Months later, UFCW leaders–the president pulled down his $270,0o0 a year throughout the strike–were forced to accept a contract that was decidedly worse in pay and benefits than the one they initially–and arrogantly–rejected at the git-go.

The next day the UFCW Web site proclaimed a stunning victory. George Orwell would’ve been proud.

The same has now happened to a star-studded union called the Screen Actors Guild (SAG). Months ago, it rejected a contract from the movie studios that was little different from the one they agreed to this week. Meanwhile, union members fought among themselves like Hatfields and McCoys–and ended up firing their executive director and chief negotiator before being able to get a contract. In the interim, since the new contract is not retroactive, SAG members lost a reported $65 million in compensation.

Another stunning victory.

(Sadly, it’s the same old union story. SAG operating costs have gone up 26 percent in the past three years while membership has grown just 3 percent and revenues barely 5 percent. Read it all here. Believe me, all unions are the same lousy bargain even when they represent the likes of Angelina Jolie and Brad Pitt.)

‘Someone’s Gotta Go,’ a Fox TV Show That’s Gotta Go

Posted in Federal Labor Law, Random Musings, State Labor Law by laborlawguy on April 15, 2009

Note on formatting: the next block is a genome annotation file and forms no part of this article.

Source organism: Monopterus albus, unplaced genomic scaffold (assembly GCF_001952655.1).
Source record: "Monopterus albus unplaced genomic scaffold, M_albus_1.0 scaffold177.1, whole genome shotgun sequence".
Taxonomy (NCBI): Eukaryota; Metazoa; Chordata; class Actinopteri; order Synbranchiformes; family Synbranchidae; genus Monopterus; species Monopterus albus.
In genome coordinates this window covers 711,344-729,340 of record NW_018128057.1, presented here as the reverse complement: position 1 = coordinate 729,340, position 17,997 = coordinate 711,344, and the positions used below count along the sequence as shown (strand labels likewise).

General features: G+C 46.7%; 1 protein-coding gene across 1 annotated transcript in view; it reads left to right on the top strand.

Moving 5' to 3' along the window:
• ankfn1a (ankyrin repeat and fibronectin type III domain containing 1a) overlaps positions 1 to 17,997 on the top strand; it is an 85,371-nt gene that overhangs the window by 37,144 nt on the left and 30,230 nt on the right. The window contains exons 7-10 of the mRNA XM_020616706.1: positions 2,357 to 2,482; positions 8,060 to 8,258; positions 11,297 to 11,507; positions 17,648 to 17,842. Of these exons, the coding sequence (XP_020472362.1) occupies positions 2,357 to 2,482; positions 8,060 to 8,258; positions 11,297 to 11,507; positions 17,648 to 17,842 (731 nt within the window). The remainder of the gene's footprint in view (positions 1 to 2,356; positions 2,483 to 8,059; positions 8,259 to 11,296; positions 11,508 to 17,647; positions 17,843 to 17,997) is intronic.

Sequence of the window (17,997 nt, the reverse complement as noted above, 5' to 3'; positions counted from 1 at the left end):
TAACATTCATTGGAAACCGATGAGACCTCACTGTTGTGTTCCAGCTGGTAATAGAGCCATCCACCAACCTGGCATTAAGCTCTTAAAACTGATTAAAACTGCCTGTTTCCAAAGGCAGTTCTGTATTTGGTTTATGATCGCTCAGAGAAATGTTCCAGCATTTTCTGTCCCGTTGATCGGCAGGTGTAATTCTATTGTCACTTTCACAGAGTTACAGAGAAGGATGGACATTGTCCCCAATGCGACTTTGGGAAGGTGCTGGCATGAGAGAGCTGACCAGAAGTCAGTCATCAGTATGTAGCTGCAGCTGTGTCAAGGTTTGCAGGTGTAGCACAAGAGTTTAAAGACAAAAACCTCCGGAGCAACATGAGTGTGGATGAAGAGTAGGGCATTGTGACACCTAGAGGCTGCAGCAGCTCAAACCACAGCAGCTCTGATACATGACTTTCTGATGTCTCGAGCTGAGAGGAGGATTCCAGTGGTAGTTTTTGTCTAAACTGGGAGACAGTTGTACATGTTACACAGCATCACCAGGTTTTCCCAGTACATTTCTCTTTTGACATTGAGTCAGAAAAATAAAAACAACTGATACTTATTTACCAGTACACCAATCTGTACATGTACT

Fox has announced plans for an upcoming reality TV show that’s based on downsizing an office staff in tough economic times called Someone’s Gotta Go. Here’s how it’s described at

The show will highlight a small business that needs to downsize because of the economy, but instead of the bosses deciding who gets the axe, co-workers must choose who among them has to go. Workers will have to defend themselves, justifying their work habits, all leading to a group discussion to determine who gets dumped.

To help make their decision, employees will have access to each others’ usually private records including budgets, human resources files and salaries.

I guess if workers want to sign waivers to participate, that’s their business, but employers will still be legally liable if the workers decide to break some non-discrimination or other labor laws and regulations in laying people off. Also, I’m not sure that the handing around of everyone’s personnel records would pass a Department of Labor compliance test.

Above all, it’s just a tacky, callous and mean-spirited attempt to make money off people’s hardships and misfortunes. The show has gotta go before it gets started.

EFCA Clings to Life Like a ‘Knife of the Living Dead’*

Posted in Federal Labor Law, Random Musings, State Labor Law by laborlawguy on April 8, 2009

You can’t kill it, and it comes back to haunt you every time you think it’s safe to venture back into society again.